Bossam (Boiled Pork Wraps)


Bossam (보쌈) is a boiled pork dish. The meat is boiled in a flavorful brine until tender and served thinly sliced. At the table, each person wraps the meat in salted napa cabbage leaves along with radish salad (musaengchae/muchae) and salted shrimp. Salted napa cabbage is traditional, but you can also use lettuce and/or perilla leaves to make wraps.

Every time I make or eat this dish, I think of my father. He loves it! My father was born and raised in Jeju Island, where Korea’s most flavorful pork (meat from black pig) comes from. So, he knows his pork! When it was time to make kimchi, my mother would boil big chunks of pork. Because there was plenty of salted cabbage and radish stuffing, all we needed was boiled pork to have a delicious feast. Uncommon for his generation of Korean men, my father spent (still does) a lot of time in the kitchen helping my mother, especially on kimchi making days. He was always the one who cut the meat into thin slices. Then, with his hands wet from pork fat, he would pick a cabbage leaf, place a slice of meat on it, top it with a dollop of the radish mix and a pinch of salted shrimp, and roll it up and enjoy the much deserved bossam. Sometimes, he would add fresh garlic slices, chili pepper slices, and/or fresh oysters. My father also loves it simply wrapped in a piece of well fermented kimchi with some saewujeot. Delicious!

Pork belly (samgyupsal, 삼겹살) and Boston butt (moksal, 목살) are the most commonly used cuts for this dish. Some people also use picnic shoulder (apdarisal, 앞다리살). Korean cooks add a variety of ingredients to the boiling liquid to eliminate the unique smell of pork and flavor the meat. The addition of doenjang is not surprising because pork and doenjang go very well together in dishes like doenjang jjigae. Many years ago, word got around, among us Korean home cooks, that coffee was the secret ingredient. Well not so secret anymore. We all use it. You will hardly taste doenjang or coffee from the boiled meat. They simply enhance the natural flavor of the pork. The result is rich, but subtly flavored, deliciously moist meat!

Now, can you imagine the textural contrasts and the burst of flavors when you bite into this pork wrap?


Ingredients:
For the wraps:
tender inner parts of 1 napa cabbage, salted* (or red or green leaf lettuce)

(* Dissolve 1/2 cup coarse salt in 4 cups of water, and soak the cabbage leaves until softened, 2 to 4 hours. Rinse and drain well.) 

Radish salad (musaengchae) – See recipe.
saewujeot (salted shrimp)

For the meat:
2 whole fresh pork belly about 3-inch wide cut (about 2.5 pounds)
1/2 medium onion
2 – 3 white parts of large scallions
7 – 8 plump garlic cloves
1 inch ginger piece, sliced
1 teaspoon whole black peppers
1-1/2 tablespoons doenjang (fermented soybean paste)
1 teaspoon instant coffee (or a cup of brewed coffee)
1 teaspoon salt
2 bay leaves
10 cups water

Bring the water and all the brine ingredients to a boil over medium high heat, and continue to boil for 5 minutes. Add the pork belly and boil for 20 minutes, uncovered. Reduce the heat to medium low, and cook, covered, until the meat is very tender, 40 to 50 minutes. Turn the heat off, and cool the meat in the cooking liquid. This will keep the meat moist.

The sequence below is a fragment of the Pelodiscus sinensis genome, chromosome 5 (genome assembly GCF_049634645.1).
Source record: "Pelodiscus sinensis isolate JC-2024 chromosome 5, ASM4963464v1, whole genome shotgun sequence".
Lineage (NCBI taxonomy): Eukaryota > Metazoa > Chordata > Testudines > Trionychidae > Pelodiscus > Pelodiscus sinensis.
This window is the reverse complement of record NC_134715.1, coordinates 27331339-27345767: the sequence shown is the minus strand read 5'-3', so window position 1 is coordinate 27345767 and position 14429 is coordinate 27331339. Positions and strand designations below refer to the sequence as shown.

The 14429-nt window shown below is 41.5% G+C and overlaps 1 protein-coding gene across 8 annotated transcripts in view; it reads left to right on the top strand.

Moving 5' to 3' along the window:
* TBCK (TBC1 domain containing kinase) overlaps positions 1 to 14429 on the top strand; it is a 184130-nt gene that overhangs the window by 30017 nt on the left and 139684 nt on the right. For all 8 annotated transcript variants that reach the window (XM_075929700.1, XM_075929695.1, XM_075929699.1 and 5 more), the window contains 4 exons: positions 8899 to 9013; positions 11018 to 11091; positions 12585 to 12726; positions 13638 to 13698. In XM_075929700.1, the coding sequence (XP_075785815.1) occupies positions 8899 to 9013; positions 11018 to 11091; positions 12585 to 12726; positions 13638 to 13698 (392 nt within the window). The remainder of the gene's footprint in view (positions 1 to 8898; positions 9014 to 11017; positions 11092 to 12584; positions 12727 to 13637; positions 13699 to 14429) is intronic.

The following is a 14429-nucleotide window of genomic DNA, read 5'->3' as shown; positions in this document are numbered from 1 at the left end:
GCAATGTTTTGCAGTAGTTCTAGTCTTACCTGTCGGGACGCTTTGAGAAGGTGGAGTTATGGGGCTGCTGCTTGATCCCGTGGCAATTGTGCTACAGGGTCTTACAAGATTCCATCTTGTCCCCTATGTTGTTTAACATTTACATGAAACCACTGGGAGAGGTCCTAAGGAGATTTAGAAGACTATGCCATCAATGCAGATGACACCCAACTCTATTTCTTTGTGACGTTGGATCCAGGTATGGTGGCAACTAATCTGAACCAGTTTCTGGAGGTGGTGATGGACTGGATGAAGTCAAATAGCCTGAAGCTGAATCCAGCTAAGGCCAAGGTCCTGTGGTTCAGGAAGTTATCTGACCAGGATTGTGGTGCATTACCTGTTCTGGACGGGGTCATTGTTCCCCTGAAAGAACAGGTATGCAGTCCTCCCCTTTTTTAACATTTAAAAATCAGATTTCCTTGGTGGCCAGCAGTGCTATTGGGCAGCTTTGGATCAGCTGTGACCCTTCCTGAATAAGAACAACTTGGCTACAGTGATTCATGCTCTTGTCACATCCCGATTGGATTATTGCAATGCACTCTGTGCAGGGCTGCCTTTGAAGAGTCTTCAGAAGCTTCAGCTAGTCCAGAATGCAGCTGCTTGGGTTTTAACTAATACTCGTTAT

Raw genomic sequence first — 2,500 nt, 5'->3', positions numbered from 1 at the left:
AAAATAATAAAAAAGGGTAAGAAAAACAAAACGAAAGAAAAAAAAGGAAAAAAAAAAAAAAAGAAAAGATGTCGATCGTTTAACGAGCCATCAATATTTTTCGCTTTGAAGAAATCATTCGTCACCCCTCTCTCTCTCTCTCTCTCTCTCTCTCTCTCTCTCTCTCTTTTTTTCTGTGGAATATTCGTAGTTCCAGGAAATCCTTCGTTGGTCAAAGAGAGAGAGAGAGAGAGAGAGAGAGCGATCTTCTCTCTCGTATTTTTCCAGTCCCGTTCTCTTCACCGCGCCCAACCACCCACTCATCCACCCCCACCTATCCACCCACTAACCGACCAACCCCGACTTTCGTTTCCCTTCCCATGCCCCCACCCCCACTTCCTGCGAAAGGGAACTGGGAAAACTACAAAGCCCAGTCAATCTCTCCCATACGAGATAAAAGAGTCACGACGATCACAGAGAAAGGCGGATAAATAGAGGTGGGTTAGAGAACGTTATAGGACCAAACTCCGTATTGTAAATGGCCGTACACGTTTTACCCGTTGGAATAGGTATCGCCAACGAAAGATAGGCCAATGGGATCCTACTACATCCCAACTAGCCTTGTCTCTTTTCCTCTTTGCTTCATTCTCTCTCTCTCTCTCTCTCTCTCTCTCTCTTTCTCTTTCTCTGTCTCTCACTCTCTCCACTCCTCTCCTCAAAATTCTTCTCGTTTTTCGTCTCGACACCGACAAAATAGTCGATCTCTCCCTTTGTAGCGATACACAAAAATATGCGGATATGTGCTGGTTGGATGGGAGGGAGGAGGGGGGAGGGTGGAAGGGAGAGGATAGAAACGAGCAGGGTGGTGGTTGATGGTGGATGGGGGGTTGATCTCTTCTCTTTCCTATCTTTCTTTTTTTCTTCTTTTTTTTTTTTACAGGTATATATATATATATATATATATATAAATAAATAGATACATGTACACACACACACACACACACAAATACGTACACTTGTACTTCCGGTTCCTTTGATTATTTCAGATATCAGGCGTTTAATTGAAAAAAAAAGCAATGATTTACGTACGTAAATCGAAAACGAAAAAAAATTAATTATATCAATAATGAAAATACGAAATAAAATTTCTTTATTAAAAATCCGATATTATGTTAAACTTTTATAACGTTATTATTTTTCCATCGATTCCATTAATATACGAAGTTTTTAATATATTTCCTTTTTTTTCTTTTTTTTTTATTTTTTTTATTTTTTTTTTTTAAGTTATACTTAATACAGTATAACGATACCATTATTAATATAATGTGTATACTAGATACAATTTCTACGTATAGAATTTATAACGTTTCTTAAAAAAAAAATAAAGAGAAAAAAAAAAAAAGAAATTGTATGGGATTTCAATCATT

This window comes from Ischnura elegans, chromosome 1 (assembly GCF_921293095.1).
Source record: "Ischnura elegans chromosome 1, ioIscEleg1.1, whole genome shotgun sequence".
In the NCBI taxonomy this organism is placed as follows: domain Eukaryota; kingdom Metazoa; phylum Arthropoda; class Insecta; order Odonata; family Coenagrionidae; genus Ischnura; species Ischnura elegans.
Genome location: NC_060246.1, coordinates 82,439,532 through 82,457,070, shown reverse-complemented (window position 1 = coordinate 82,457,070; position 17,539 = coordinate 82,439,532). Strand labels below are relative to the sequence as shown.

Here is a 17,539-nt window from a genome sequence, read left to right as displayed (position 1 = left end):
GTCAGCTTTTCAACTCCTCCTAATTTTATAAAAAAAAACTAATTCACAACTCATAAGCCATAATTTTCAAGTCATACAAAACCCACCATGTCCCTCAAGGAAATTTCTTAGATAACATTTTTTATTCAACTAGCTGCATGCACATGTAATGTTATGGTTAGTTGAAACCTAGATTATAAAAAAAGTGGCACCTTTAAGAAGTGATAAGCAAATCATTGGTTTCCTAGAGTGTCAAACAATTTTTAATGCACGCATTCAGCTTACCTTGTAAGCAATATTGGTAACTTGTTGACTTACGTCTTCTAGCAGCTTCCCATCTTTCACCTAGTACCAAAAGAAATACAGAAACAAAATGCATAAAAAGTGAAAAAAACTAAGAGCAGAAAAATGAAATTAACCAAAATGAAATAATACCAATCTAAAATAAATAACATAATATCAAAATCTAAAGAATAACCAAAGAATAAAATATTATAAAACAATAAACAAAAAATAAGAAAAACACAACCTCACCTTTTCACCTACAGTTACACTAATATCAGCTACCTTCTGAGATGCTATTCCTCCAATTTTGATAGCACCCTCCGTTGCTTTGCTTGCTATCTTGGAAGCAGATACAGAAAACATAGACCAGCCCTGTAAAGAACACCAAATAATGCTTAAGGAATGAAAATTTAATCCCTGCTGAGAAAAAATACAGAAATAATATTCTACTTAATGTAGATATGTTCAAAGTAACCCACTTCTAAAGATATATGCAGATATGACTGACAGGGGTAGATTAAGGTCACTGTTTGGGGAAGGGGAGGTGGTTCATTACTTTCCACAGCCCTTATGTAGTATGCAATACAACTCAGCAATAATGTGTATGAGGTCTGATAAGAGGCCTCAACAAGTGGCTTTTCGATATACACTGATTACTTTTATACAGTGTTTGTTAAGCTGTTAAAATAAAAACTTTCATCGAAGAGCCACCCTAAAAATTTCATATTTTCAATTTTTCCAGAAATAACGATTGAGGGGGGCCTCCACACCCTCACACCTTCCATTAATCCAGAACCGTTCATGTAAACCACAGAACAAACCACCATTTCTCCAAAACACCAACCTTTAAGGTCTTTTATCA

Thinly slice the meat and serve with the salted cabbage (or lettuce), saewujeot, and musaengchae.

Keep any leftover meat in the cooking liquid. Boil the meat in the liquid to reheat. This prevents the meat from drying out.

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Comments

  1. What a lovely story about your father and bo ssam! Here in North America it has definitely evolved to slow roasted pork with lettuce wraps, so it was very interesting to read your story about the authentic version. I can’t wait to try this!

    • Thank you, Vincci! I know David Chang’s slow roasted version is hugely popular. I’m sure it’s delicious, but that’s a creative interpretation of the dish by the awesome chef Chang, not the traditional way we Koreans prepare bossam. Thanks for coming by! Cheers!

  2. I read that you can use green tea also if you don’t want the caffeine from the coffee. I’ve had bossam at a restaurant, but I’ve never cooked it myself. I’ll have to give it a try.

    • Hi Me – Tea leaves are also used. I have a small jar of decaffeinated coffee that I use for cooking and making ice cream, etc. Please try it and let me know how it turns out. Thanks for visiting!

  3. I have been living in Korea for the last two years and this is by far one of my favorites and was the first meal that my fiance cooked for me.

  4. I ate this yesterday for the first time after a hike up mount Inwangsan in Seoul. What a delicious dish!

    • It is. My family loves it! I’m sure it was even better after the hike up the mountain. Oh I miss Korea…

  5. My previous partner used to put soju in it to get rid of the 비린내, I’m thinking about making this for tomorrow night but I was just wondering if it’s necessary to do so. Thank you for your blog! I’d rather read your recipes than comb through naver!

    • Hi Hyunjin – There are enough ingredients in this recipe, such as doenjang, onion, and coffee, that help remove the pork order, so you don’t really need soju or any other alcohol. Enjoy! And thank you!

  6. Hi Hyosun,
    I made this for dinner tonight and ate it with ssamjang, kimchee and lettuce. It was delicious! Thanks for sharing. I forgot that I had to keep leftover meat in the stock, and threw it out before I realised it! ;p

    • Hi Fern – Thanks for trying the recipe! I’m delighted to hear it was delicious! I’m sure your leftover was still good without being in the stock.

  7. I love cook korean food…all recipes

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